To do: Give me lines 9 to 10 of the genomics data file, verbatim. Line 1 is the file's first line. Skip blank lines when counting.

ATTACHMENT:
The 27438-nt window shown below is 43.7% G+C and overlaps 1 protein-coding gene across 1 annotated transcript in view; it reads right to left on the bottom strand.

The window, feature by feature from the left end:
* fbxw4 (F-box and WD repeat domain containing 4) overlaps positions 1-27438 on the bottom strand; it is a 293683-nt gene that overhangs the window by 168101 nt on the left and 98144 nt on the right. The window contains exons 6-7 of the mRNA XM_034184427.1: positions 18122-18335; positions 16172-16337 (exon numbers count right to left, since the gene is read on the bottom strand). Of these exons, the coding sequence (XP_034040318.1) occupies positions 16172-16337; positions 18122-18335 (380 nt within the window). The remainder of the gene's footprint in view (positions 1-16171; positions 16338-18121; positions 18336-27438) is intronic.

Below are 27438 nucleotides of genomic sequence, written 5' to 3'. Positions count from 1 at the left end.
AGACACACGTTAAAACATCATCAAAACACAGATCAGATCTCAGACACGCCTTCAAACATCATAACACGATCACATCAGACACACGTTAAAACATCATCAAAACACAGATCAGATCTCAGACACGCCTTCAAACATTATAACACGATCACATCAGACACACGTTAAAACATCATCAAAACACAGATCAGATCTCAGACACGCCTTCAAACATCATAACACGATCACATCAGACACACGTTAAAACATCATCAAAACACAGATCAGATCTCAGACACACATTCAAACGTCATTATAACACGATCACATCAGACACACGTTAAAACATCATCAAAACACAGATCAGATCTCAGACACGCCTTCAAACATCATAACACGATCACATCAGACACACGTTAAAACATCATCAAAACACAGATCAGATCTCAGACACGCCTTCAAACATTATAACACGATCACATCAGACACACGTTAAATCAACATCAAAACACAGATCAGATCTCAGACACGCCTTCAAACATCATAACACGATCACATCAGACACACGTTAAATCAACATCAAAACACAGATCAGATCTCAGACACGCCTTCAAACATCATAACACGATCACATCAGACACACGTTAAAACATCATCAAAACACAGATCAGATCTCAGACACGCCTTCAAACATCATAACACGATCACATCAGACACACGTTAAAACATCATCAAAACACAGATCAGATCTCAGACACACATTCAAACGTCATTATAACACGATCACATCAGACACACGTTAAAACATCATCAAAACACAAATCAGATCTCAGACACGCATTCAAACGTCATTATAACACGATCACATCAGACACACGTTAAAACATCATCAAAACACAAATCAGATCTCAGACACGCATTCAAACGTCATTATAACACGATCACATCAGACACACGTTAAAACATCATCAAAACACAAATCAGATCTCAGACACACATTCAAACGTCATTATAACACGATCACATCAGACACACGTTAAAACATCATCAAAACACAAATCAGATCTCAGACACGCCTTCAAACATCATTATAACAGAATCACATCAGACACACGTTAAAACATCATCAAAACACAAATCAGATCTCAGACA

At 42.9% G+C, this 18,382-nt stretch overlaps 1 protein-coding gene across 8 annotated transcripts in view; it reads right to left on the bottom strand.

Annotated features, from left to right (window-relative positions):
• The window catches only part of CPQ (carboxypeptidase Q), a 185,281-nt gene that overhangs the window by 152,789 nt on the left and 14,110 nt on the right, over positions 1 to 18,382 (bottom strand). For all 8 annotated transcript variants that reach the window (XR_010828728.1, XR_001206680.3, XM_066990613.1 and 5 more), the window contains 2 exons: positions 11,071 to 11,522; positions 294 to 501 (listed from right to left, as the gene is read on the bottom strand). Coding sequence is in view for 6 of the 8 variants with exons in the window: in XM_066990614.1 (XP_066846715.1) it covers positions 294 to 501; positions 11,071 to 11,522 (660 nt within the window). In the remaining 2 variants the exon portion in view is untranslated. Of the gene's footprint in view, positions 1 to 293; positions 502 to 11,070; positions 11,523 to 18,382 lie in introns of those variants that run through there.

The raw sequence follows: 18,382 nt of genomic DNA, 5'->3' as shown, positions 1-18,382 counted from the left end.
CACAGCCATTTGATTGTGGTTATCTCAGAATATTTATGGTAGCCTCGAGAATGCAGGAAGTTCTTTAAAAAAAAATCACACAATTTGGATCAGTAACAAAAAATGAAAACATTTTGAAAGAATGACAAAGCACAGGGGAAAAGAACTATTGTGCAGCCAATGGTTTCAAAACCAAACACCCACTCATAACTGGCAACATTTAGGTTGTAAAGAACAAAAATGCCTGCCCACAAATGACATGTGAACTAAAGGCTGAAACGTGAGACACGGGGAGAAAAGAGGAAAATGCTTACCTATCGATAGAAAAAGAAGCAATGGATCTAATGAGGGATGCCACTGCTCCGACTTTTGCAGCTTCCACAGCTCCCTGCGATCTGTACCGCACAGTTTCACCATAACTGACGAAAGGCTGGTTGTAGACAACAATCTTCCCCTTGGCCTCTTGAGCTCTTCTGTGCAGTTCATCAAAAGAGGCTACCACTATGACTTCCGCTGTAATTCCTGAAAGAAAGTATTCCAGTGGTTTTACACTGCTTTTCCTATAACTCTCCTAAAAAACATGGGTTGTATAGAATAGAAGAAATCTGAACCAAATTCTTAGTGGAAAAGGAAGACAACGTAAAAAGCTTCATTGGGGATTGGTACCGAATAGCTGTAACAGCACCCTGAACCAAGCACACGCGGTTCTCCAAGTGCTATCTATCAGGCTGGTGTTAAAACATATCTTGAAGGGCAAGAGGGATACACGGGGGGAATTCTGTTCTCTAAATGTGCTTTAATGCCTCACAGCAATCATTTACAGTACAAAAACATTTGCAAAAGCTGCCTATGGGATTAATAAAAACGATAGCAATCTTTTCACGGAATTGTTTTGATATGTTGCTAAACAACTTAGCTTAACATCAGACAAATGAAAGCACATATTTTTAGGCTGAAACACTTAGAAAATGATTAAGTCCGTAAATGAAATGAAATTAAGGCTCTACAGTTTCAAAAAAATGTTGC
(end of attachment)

The raw sequence follows: 18,382 nt of genomic DNA, 5'->3' as shown, positions 1-18,382 counted from the left end.
CACAGCCATTTGATTGTGGTTATCTCAGAATATTTATGGTAGCCTCGAGAATGCAGGAAGTTCTTTAAAAAAAAATCACACAATTTGGATCAGTAACAAAAAATGAAAACATTTTGAAAGAATGACAAAGCACAGGGGAAAAGAACTATTGTGCAGCCAATGGTTTCAAAACCAAACACCCACTCATAACTGGCAACATTTAGGTTGTAAAGAACAAAAATGCCTGCCCACAAATGACATGTGAACTAAAGGCTGAAACGTGAGACACGGGGAGAAAAGAGGAAAATGCTTACCTATCGATAGAAAAAGAAGCAATGGATCTAATGAGGGATGCCACTGCTCCGACTTTTGCAGCTTCCACAGCTCCCTGCGATCTGTACCGCACAGTTTCACCATAACTGACGAAAGGCTGGTTGTAGACAACAATCTTCCCCTTGGCCTCTTGAGCTCTTCTGTGCAGTTCATCAAAAGAGGCTACCACTATGACTTCCGCTGTAATTCCTGAAAGAAAGTATTCCAGTGGTTTTACACTGCTTTTCCTATAACTCTCCTAAAAAACATGGGTTGTATAGAATAGAAGAAATCTGAACCAAATTCTTAGTGGAAAAGGAAGACAACGTAAAAAGCTTCATTGGGGATTGGTACCGAATAGCTGTAACAGCACCCTGAACCAAGCACACGCGGTTCTCCAAGTGCTATCTATCAGGCTGGTGTTAAAACATATCTTGAAGGGCAAGAGGGATACACGGGGGGAATTCTGTTCTCTAAATGTGCTTTAATGCCTCACAGCAATCATTTACAGTACAAAAACATTTGCAAAAGCTGCCTATGGGATTAATAAAAACGATAGCAATCTTTTCACGGAATTGTTTTGATATGTTGCTAAACAACTTAGCTTAACATCAGACAAATGAAAGCACATATTTTTAGGCTGAAACACTTAGAAAATGATTAAGTCCGTAAATGAAATGAAATTAAGGCTCTACAGTTTCAAAAAAATGTTGC